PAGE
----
A federal judge has acquitted an Alabama police officer charged with violating an Indian grandfather’s civil rights by throwing him to the ground and causing him serious injuries after the case previously went to two mistrials.
U.S. District Judge Madeline Hughes Haikala on Wednesday granted a motion for an acquittal filed by attorneys for Eric Parker, 27, accused of using unreasonable force while working as a police officer in Madison, Alabama.
In the February 2015 incident, which was caught on video, Parker caused injuries to Sureshbhai Patel, then 57, which the Indian national is not expected to fully recover from, his lawyer has said.
The decision to acquit Parker came after juries in Huntsville, Alabama twice deadlocked on whether Parker deprived the grandfather of his civil rights in a case that drew international attention.
“The gaps in the evidence and the conflicting nature of the trial testimony proved insurmountable to the government’s ability to obtain 12 guilty votes in two trials,” Haikala wrote in a 92-page opinion.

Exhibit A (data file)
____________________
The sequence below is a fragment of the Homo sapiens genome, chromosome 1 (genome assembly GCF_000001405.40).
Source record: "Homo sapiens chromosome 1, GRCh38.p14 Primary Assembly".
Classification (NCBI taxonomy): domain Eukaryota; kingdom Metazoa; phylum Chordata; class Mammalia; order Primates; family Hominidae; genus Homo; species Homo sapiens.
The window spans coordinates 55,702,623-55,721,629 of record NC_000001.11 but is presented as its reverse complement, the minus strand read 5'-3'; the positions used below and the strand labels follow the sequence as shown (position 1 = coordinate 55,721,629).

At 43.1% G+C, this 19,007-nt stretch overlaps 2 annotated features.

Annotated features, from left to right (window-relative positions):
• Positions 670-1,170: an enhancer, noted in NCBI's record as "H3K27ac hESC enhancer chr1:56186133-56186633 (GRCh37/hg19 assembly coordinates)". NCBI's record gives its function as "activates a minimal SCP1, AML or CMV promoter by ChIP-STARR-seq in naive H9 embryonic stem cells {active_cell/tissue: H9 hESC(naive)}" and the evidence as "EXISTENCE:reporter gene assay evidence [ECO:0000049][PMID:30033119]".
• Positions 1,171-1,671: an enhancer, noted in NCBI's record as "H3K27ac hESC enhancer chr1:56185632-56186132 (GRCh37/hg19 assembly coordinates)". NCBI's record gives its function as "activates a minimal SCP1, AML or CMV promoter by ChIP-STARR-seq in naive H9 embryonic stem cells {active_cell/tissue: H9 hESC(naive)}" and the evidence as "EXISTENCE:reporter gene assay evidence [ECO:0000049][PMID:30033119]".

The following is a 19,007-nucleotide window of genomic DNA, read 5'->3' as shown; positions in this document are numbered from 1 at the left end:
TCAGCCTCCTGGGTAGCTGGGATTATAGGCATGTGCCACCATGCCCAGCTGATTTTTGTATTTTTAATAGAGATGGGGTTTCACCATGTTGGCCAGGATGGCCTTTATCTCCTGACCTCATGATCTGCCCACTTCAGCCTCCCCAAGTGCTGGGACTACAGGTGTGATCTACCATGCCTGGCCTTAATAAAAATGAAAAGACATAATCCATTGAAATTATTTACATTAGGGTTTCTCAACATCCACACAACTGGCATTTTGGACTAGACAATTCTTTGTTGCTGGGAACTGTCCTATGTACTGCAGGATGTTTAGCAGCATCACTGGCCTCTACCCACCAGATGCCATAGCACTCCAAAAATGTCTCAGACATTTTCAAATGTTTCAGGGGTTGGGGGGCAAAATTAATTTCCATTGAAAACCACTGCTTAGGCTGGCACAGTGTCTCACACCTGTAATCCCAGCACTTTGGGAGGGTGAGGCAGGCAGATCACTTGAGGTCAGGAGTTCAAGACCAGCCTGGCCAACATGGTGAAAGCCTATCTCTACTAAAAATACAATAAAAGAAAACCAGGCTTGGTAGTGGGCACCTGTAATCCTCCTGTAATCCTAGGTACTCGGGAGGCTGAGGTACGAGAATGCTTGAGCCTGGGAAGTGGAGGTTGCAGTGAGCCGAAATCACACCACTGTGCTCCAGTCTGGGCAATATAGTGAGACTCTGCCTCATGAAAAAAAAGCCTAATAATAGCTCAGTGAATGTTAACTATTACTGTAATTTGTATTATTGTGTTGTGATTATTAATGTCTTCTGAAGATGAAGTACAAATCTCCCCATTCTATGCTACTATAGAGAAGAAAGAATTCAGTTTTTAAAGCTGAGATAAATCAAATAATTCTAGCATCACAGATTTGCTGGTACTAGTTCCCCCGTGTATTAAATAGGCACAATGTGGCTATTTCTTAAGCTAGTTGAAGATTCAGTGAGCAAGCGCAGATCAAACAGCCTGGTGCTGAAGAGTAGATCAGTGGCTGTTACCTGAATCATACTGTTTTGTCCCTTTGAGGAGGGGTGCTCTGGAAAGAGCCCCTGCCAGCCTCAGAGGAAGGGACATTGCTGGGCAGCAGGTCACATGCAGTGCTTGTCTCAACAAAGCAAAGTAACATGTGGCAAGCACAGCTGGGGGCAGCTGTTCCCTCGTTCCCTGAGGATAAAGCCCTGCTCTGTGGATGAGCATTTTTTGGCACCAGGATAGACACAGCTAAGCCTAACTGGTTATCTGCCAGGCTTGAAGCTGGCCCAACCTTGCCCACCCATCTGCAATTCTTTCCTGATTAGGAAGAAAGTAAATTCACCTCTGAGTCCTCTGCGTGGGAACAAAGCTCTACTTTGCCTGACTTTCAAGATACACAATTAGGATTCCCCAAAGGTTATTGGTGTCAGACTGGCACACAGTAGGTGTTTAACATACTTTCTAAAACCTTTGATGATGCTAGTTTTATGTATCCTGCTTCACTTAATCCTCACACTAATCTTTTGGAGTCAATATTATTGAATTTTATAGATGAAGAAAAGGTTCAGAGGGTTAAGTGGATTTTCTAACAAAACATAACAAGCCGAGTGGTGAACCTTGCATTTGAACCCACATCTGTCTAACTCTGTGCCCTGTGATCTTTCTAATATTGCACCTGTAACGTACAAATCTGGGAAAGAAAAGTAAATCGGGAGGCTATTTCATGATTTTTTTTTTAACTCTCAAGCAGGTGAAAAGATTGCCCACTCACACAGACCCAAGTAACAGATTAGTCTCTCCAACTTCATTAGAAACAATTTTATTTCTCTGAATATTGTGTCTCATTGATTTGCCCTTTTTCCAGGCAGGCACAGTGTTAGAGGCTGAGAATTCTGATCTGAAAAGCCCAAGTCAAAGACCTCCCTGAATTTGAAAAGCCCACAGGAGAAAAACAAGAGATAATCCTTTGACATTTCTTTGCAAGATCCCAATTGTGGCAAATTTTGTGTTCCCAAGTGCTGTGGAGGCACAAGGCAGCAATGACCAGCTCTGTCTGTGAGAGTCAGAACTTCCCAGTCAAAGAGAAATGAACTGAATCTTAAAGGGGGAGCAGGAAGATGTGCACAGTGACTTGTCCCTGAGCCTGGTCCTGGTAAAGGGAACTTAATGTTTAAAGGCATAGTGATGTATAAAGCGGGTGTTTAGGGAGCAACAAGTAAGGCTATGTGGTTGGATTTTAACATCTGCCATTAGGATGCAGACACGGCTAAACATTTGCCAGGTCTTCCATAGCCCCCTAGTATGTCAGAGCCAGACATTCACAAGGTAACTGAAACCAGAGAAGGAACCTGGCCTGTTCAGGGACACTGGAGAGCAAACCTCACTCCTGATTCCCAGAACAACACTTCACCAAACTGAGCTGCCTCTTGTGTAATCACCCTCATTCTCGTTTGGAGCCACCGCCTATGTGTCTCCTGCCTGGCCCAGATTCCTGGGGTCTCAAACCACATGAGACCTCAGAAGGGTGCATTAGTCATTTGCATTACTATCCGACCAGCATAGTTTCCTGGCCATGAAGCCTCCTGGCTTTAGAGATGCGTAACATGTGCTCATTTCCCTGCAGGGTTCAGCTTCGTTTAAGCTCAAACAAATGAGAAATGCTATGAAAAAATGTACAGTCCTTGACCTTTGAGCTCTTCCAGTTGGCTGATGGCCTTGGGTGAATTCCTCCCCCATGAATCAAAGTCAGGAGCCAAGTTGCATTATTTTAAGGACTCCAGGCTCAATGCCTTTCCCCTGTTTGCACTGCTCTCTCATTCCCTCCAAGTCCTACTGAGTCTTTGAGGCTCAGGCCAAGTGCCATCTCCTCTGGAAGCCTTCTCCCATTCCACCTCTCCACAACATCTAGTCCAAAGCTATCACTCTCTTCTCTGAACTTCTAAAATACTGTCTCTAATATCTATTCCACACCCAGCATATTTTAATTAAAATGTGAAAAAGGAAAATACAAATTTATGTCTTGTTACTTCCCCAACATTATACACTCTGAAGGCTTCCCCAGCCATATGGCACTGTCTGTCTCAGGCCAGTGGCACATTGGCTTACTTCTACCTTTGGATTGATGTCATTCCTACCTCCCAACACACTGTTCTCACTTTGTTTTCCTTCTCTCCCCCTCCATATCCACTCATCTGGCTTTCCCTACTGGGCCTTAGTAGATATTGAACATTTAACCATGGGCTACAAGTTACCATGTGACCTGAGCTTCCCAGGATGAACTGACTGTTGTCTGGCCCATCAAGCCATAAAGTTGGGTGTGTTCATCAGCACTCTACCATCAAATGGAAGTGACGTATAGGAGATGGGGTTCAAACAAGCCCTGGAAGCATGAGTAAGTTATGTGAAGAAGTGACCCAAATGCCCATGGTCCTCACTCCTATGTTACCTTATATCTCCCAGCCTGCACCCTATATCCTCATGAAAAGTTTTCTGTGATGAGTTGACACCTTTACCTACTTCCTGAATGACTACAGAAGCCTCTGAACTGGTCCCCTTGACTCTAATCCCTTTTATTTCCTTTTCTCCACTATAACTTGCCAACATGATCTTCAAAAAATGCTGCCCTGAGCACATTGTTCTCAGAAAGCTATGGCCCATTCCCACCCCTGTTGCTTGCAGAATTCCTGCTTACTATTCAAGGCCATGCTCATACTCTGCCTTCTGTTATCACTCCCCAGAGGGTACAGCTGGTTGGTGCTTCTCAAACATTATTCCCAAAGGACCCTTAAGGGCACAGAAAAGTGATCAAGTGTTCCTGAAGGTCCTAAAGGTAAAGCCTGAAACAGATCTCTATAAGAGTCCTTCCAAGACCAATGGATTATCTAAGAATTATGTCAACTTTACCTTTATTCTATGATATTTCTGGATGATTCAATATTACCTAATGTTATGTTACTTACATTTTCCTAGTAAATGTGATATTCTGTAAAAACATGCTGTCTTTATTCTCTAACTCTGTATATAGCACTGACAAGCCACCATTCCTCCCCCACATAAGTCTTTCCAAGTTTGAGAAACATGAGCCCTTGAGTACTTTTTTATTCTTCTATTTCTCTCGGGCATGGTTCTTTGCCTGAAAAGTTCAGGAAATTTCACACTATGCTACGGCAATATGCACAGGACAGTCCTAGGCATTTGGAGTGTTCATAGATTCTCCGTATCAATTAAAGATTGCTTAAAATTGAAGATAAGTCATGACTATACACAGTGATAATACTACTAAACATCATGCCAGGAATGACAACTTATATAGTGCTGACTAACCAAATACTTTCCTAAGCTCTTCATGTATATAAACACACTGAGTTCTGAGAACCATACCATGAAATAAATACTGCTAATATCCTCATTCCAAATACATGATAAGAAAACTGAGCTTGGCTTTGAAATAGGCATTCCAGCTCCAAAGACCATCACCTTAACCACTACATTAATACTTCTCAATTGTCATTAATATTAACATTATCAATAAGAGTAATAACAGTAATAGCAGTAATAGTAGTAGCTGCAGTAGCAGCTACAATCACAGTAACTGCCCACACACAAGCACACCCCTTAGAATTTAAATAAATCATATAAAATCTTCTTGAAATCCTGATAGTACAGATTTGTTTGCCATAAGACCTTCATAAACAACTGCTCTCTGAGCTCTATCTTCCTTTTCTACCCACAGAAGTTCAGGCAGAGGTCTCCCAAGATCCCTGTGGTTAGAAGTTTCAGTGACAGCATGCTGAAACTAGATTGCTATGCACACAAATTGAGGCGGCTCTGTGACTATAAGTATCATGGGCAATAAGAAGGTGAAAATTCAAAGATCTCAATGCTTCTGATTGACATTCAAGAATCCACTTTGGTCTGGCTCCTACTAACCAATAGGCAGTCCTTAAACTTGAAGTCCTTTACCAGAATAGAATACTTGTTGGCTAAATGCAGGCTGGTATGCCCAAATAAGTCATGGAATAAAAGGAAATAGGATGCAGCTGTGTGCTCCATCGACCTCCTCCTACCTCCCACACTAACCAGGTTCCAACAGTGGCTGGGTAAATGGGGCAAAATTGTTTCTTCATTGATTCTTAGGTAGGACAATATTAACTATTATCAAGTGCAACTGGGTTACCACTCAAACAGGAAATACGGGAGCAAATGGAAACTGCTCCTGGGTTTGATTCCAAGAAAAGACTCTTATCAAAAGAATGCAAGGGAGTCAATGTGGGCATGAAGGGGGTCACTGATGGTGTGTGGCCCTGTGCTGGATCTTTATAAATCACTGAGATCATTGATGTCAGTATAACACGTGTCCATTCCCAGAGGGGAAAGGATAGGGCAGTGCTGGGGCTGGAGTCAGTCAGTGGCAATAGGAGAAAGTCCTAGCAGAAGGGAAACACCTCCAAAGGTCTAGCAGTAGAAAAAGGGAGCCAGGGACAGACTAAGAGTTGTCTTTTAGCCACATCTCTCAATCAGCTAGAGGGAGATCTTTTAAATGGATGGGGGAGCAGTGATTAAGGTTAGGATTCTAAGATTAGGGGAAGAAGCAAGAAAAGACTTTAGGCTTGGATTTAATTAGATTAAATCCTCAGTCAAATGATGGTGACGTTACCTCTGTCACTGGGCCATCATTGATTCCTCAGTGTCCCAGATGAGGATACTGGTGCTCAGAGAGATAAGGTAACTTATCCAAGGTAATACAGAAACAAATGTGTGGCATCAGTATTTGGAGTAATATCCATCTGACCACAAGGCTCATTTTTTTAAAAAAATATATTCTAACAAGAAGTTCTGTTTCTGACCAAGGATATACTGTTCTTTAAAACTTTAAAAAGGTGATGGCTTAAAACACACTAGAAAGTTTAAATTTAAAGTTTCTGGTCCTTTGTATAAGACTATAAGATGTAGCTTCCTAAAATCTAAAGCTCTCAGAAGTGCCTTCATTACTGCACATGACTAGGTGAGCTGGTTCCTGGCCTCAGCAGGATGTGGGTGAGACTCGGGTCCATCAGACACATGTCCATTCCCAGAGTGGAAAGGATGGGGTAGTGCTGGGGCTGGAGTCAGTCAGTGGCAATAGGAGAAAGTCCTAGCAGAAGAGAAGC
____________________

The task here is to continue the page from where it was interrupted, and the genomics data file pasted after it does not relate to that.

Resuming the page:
“The government has had two full and fair chances to obtain a conviction; it will not have another,” she concluded.
Parker faced up to 10 years in prison for the incident.
Patel, who testified in both trials, was on a morning walk about two weeks after moving from India to northern Alabama to help his son’s family care for a young child when he was stopped by police responding to a suspicious person call.
Parker abruptly flipped Patel onto the ground during the encounter in front of Patel’s son’s home.
Parker testified the injuries were accidental, the judge noted in explaining the decision to order an acquittal.
Madison police released video of the encounter, which had been recorded from inside a patrol vehicle, and apologized for Parker’s actions. The department recommended terminating the officer, a move Parker challenged.
“Where you were born shouldn’t change how you are treated by the police,” said U.S. Attorney Joyce White Vance for the Northern District of Alabama in Alabama, noting that her office had wanted to retry the case.
Attorneys for Parker could not immediately be reached for comment. The attorney for Patel declined to comment.
(Reporting by Letitia Stein; Editing by Andrew Hay)